Friday, November 12, 2010

An Ignore Button

Sam Johnson sans KBM cap

Down at the Texaco Bob 2 (he has the UNC Pork Skins ball hat) said the other day that it'd be nice if we all had an "ignore button."  That way, he said, we could just hit the ignore button whenever somebody started talking about global warming or the alleged immorality of the Iraq Adventure, or any of that other stuff that just burns him up.  I guess the deal is, his blood just gets too up when he hears these arguments these days, and he'd like to just turn them off, period.

Kinda seemed like former President Bush has found one of those things, or maybe he always had one?  Back just after 9/11 (our 21st Century Little Big Horn), Bush found the surprising eloquence to remind Americans that the Islamic religion did not plan or execute the attack on the World Trade Centers or the Pentagon.  He correctly pointed out that millions of Americans are Muslims, that they serve with honor in the military, that they are doctors, lawyers, dentists, shopkeepers, working people--that they are just like other Americans.  Some of these Muslim Americans even numbered among the victims of the zelots who crashed the airplanes into the buildings.  Bush's fine statement, stressing our commonality, has been replayed in recent days as part of his many interviews concerning his new memoir, with some interviewers asking him to comment on his own words now--the context being the vicious anti-Muslim rhetoric we've seen and heard in the past few months coming from not only self-promoters like Pam Geller, but from people as central to our political life as Newt Gingrich.  Bush's response to this query has been breathtaking, at least to me.

He pressed the Ignore Button.  This was his own statement, mind you.  He wasn't being asked to comment on someone else's words.  In 2001 Mr, Bush made an essentially moral assertion about how Americans should view the religion of Islam and it's billion or so adherents.  But a few days ago he called a question by Matt Lauer that he simply affirm his own statement a "trick," then added a bunch of arm waving to distract the inattentive listener, ending with "buy my book."  Mr. Lauer looked rather stunned, and for good reason.  How can this be a trick?  If anything, it was an opportunity.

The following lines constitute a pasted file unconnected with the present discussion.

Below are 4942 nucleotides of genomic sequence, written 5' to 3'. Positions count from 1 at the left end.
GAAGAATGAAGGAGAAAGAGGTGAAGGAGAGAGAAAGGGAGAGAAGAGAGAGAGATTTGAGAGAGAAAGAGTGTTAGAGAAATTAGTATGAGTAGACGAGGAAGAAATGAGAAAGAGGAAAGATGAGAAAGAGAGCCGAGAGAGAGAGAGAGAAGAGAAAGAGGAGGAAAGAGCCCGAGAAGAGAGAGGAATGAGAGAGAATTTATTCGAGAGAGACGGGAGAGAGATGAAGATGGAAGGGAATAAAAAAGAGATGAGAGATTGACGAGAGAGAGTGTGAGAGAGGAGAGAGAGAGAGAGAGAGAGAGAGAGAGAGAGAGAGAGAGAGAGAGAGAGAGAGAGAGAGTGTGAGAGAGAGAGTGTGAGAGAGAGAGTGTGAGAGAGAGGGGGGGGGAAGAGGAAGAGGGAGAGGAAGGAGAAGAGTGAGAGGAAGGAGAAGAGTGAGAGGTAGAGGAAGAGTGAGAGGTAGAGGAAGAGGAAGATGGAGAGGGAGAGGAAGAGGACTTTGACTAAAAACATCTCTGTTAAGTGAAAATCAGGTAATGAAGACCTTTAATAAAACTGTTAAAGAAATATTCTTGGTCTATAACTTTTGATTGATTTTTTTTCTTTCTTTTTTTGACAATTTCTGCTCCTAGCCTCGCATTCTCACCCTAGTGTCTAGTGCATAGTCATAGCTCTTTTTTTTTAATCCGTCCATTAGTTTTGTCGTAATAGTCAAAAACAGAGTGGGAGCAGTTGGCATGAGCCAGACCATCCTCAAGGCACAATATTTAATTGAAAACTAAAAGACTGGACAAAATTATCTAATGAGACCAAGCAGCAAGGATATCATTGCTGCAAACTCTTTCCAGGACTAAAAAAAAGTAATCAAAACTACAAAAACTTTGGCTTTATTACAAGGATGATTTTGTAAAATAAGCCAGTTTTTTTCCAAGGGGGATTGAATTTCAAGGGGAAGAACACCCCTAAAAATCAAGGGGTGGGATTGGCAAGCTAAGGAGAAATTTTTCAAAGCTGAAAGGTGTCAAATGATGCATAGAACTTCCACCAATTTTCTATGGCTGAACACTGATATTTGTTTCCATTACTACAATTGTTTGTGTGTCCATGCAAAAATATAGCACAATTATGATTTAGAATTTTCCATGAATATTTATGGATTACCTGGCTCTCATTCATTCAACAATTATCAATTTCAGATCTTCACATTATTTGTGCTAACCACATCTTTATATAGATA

It seems like too many folks are using the Ignore Button when things come up that might actually cause them to question their own beliefs.  I think it's an indication of our culture's lack of education.  Because an Ignore Button is a concept that was shown to be a fundamental intellectual mistake some years back--like probably by the 1600s or so.  See, there used to be this kinda lame solution to quandaries, which in drama was called Deus Ex Machina.   Such a solution is now considered to be a joke, an irony.  So, for example, Charles Bukowski can end "Post Office" by simply going to the track and winning enough to quit his job and "write this book."  It's a funny solution.

But Bob 2, down at the Texaco, is serious about it.  In his world, putting his hands over his ears means that the world actually shuts up.  And this, to be fancy about it, is solipsism.  To be sure, solipsism has a long tradition.  Bishop Berkeley tried to argue for it, and he's got some serious cred--a lot more than George Bush--amongst the philosophers.  But I'll have to go with Sam Johnson on this.  Bob 2 can push his Ignore Button all he wants, but my guess is, he'll still notice a good kick in the shins.

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